Both countries have an interest in their version of bin Laden's hidden life.
A weak bin Laden would make Pakistan's failure to unearth his hiding place in Abbottabad, a military town just two-and-a-half hours' drive from the capital, seem less of a glaring embarrassment, while a menacing bin Laden would make the U.S. Navy SEAL raid that killed him a greater triumph.
The proximity of the al-Qaida chief's hideout to an elite military academy and the Pakistani capital has raised suspicions in Washington that bin Laden may have been protected by Pakistani security forces while on the run.
Pakistani officials have denied sheltering him and have criticized the U.S. operation as a violation of their country's sovereignty. Pakistan's army, a key U.S. ally in the Afghan war, threatened on Thursday to review cooperation with Washington if it stages any more attacks like the one that killed bin Laden. The army is considered the strongest institution in Pakistan, but its reputation has taken a beating in the wake of the raid.
Risking more tensions, a U.S. drone strike on Friday killed 15 people, including foreign militants, in North Waziristan, an al-Qaida and Taliban sanctuary close to Afghanistan, said Pakistani intelligence officials, speaking on condition of anonymity because they were not authorized to talk to the media.
Such attacks were routine last year, but their frequency has dropped this year amid opposition by the Pakistani security establishment and people on the street.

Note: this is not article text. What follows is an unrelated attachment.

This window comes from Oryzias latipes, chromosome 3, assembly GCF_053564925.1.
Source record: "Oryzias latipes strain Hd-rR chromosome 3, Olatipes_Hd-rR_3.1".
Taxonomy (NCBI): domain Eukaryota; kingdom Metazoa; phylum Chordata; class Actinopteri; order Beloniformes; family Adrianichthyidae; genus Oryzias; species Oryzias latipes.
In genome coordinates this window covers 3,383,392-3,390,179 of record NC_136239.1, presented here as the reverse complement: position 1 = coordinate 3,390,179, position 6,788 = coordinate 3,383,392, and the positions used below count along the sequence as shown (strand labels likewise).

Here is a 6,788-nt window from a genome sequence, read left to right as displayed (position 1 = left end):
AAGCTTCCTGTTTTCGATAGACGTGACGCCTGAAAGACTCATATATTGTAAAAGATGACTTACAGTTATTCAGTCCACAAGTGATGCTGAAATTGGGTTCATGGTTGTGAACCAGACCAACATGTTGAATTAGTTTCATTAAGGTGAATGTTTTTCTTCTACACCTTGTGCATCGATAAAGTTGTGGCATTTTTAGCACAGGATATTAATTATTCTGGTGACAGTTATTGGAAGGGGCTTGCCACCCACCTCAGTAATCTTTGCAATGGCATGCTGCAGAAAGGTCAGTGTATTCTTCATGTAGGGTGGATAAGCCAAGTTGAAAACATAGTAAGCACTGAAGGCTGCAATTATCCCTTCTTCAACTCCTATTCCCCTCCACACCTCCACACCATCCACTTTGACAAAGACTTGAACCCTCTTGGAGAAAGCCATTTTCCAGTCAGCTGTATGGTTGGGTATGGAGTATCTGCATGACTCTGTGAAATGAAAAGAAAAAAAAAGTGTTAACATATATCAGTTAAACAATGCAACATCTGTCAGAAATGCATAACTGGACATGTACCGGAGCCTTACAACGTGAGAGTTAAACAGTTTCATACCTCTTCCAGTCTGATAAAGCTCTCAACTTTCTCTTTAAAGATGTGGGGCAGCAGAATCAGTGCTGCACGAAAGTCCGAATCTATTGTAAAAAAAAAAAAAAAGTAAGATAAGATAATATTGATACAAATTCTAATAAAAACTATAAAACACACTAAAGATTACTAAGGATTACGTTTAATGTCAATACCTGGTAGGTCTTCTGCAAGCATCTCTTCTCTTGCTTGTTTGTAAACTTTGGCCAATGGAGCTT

Hundreds of members of radical Islamic parties protested in several Pakistani cities Friday against the U.S. raid that killed bin Laden.
"America is celebrating Osama bin Laden's killing, but it will be a temporary celebration," said Abdullah Sittar Chishti, a member of the Jamiat Ulema Islam party who attended a rally in Khuchlak, a town in southwestern Baluchistan province.
"After the martyrdom of Osama, billions, trillions of Osamas will be born," Chishti said.
Some of the protesters expressed doubt that bin Laden was actually killed since the U.S. has refused to release pictures of his body.
Al-Qaida confirmed bin Laden's death in an Internet statement Friday and warned that it would seek revenge by attacking the United States. And the Afghan Taliban issued a statement saying the al-Qaida leader's death would boost morale among insurgents battling the U.S. and NATO in Afghanistan.
Bin Laden and his associates did not offer significant resistance when the American commandos entered the compound, in part because "stun bombs" thrown by the U.S. forces had disoriented them, two Pakistani officials said late Thursday, citing accounts by bin Laden's wives and children.
Pakistani authorities found an AK-47 and a pistol in the house, with evidence that one bullet had been fired from the rifle, said one of the officials.
"That was the level of resistance" they put up, he said.
His account is roughly consistent with the most recent one given by U.S. officials, who now say only one of the five people killed in the raid was armed and fired any shots, a striking departure from the intense and prolonged firefight described earlier by the White House and others in the administration.
U.S. officials say three men and a woman were killed alongside bin Laden, including one of his sons.
Bin Laden's wife, Abdullfattah, was shot in the leg and did not witness her husband being killed, a Pakistani military official said. One of the al-Qaida leader's daughters did see the Americans kill her father, he said.
CIA officers have not been given access to the women or children in custody, the official said.
Associated Press writers Lolita C. Baldor, Kimberly Dozier and Eileen Sullivan reported from Washington. Rasool Dawar reported from Peshawar, Pakistan.